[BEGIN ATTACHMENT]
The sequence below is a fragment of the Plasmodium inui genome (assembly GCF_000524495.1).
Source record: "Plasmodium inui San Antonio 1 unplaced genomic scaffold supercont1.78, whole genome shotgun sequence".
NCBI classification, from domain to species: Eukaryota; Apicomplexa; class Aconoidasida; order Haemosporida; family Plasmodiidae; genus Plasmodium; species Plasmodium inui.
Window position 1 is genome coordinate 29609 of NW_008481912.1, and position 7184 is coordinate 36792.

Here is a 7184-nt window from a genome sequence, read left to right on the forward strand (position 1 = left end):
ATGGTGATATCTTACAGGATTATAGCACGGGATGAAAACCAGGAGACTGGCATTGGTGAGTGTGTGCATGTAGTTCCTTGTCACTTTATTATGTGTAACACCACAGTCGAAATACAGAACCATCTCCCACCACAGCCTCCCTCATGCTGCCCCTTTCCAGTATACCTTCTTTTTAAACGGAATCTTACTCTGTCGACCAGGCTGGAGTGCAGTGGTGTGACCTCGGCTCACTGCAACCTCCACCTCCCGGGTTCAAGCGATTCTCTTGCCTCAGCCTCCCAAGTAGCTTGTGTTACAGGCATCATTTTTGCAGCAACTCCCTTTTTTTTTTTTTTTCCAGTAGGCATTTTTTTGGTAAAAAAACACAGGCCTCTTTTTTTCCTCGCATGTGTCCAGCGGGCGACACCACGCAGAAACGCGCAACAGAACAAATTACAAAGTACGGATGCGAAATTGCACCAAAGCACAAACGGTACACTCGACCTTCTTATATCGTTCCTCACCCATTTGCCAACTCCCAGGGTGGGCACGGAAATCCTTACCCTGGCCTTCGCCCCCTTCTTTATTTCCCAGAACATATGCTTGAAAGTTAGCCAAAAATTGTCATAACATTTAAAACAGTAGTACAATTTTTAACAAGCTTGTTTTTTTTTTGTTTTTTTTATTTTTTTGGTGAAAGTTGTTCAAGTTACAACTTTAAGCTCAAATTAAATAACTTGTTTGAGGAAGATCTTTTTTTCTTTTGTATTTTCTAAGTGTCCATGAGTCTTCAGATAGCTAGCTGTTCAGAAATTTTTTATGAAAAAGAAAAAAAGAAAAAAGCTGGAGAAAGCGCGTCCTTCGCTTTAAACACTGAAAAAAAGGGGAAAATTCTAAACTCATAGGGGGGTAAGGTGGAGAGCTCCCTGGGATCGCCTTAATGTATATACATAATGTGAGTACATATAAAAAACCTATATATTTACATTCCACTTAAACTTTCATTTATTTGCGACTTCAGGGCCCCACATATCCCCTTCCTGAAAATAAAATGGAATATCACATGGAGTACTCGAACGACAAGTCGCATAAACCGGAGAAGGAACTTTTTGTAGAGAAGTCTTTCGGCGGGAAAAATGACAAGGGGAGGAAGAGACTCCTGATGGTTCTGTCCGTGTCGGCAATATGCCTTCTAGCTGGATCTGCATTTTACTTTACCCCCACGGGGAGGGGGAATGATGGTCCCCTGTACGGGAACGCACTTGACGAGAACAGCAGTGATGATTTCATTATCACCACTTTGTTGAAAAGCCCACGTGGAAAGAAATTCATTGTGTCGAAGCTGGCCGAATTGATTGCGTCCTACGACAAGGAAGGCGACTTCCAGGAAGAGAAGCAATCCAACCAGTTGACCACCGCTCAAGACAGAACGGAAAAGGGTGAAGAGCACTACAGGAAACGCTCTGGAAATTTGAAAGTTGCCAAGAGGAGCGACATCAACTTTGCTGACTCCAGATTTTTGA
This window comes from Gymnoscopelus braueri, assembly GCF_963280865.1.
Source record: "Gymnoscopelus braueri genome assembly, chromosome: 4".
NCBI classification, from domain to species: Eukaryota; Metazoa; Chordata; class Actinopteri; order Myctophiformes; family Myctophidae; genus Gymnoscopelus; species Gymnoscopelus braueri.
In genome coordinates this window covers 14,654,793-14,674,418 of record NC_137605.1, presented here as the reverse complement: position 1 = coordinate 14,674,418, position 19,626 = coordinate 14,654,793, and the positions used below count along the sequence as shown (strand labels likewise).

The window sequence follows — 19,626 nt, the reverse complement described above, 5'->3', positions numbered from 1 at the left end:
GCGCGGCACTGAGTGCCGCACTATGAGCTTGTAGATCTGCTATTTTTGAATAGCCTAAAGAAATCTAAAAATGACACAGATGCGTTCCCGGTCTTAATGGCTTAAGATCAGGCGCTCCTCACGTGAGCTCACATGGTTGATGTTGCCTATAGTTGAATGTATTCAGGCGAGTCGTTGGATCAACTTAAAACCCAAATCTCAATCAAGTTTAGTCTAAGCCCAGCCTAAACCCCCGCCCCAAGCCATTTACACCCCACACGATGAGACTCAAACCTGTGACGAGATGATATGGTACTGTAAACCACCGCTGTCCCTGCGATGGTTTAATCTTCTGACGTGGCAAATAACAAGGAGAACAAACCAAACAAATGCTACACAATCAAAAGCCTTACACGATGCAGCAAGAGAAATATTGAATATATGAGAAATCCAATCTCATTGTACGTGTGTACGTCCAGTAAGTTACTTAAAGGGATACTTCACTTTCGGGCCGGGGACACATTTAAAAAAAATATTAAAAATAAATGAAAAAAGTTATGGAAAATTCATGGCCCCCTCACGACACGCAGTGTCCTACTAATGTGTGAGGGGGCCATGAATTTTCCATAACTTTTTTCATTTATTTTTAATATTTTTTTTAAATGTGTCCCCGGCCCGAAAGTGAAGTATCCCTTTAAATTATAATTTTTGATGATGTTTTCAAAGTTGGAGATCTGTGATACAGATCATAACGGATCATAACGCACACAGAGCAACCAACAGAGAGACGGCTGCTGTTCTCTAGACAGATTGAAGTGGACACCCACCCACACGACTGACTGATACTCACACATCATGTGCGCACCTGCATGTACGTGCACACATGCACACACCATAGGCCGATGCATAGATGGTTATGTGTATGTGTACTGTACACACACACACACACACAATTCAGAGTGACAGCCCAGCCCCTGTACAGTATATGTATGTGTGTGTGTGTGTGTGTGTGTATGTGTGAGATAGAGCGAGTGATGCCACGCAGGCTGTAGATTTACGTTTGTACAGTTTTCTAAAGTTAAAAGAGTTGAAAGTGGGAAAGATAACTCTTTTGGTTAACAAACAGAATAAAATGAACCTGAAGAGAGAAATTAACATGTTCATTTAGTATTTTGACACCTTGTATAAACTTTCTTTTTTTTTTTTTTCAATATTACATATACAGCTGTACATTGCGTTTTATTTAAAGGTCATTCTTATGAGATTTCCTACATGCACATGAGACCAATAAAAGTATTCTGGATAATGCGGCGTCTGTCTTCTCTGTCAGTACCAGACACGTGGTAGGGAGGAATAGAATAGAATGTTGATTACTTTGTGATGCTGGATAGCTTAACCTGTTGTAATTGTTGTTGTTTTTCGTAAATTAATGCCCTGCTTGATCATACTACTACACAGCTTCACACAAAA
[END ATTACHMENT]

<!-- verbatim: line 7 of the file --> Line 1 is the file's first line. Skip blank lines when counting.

This window comes from Gymnoscopelus braueri, assembly GCF_963280865.1.